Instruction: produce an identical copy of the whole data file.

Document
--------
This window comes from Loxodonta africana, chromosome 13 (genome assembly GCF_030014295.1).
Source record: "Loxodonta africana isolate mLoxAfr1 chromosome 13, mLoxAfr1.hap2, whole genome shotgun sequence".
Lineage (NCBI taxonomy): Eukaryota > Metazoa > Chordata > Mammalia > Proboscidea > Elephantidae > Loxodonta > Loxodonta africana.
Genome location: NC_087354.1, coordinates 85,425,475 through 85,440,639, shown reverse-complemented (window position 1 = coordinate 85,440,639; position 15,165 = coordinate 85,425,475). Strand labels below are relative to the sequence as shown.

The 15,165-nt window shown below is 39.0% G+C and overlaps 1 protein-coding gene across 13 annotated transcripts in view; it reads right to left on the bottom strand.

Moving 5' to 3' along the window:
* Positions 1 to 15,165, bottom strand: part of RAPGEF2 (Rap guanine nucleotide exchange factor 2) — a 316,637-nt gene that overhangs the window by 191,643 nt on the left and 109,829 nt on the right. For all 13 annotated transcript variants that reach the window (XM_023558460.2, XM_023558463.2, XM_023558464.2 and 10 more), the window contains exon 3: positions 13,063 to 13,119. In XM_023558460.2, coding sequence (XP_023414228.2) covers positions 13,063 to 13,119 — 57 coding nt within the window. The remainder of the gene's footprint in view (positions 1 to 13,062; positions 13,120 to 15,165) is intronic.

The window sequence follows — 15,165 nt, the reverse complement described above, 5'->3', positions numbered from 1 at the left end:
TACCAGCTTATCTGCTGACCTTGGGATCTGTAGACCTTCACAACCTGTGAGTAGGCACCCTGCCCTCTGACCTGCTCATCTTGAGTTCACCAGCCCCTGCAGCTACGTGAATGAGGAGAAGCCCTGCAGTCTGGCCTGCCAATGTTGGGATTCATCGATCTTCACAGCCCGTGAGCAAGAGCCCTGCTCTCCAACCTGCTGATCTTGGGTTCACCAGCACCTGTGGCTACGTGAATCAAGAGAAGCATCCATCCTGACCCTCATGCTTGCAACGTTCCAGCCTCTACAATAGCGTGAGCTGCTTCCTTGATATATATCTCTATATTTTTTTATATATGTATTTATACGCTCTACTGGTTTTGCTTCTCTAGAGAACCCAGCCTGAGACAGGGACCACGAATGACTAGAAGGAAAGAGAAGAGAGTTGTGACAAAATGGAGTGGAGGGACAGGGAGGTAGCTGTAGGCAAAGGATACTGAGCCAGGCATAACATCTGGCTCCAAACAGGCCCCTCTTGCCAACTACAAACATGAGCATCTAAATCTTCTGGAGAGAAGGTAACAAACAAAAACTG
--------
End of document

This window comes from Loxodonta africana, chromosome 13 (genome assembly GCF_030014295.1).
Source record: "Loxodonta africana isolate mLoxAfr1 chromosome 13, mLoxAfr1.hap2, whole genome shotgun sequence".
Lineage (NCBI taxonomy): Eukaryota > Metazoa > Chordata > Mammalia > Proboscidea > Elephantidae > Loxodonta > Loxodonta africana.
Genome location: NC_087354.1, coordinates 85,425,475 through 85,440,639, shown reverse-complemented (window position 1 = coordinate 85,440,639; position 15,165 = coordinate 85,425,475). Strand labels below are relative to the sequence as shown.

The 15,165-nt window shown below is 39.0% G+C and overlaps 1 protein-coding gene across 13 annotated transcripts in view; it reads right to left on the bottom strand.

Moving 5' to 3' along the window:
* Positions 1 to 15,165, bottom strand: part of RAPGEF2 (Rap guanine nucleotide exchange factor 2) — a 316,637-nt gene that overhangs the window by 191,643 nt on the left and 109,829 nt on the right. For all 13 annotated transcript variants that reach the window (XM_023558460.2, XM_023558463.2, XM_023558464.2 and 10 more), the window contains exon 3: positions 13,063 to 13,119. In XM_023558460.2, coding sequence (XP_023414228.2) covers positions 13,063 to 13,119 — 57 coding nt within the window. The remainder of the gene's footprint in view (positions 1 to 13,062; positions 13,120 to 15,165) is intronic.

The window sequence follows — 15,165 nt, the reverse complement described above, 5'->3', positions numbered from 1 at the left end:
TACCAGCTTATCTGCTGACCTTGGGATCTGTAGACCTTCACAACCTGTGAGTAGGCACCCTGCCCTCTGACCTGCTCATCTTGAGTTCACCAGCCCCTGCAGCTACGTGAATGAGGAGAAGCCCTGCAGTCTGGCCTGCCAATGTTGGGATTCATCGATCTTCACAGCCCGTGAGCAAGAGCCCTGCTCTCCAACCTGCTGATCTTGGGTTCACCAGCACCTGTGGCTACGTGAATCAAGAGAAGCATCCATCCTGACCCTCATGCTTGCAACGTTCCAGCCTCTACAATAGCGTGAGCTGCTTCCTTGATATATATCTCTATATTTTTTTATATATGTATTTATACGCTCTACTGGTTTTGCTTCTCTAGAGAACCCAGCCTGAGACAGGGACCACGAATGACTAGAAGGAAAGAGAAGAGAGTTGTGACAAAATGGAGTGGAGGGACAGGGAGGTAGCTGTAGGCAAAGGATACTGAGCCAGGCATAACATCTGGCTCCAAACAGGCCCCTCTTGCCAACTACAAACATGAGCATCTAAATCTTCTGGAGAGAAGGTAACAAACAAAAACTG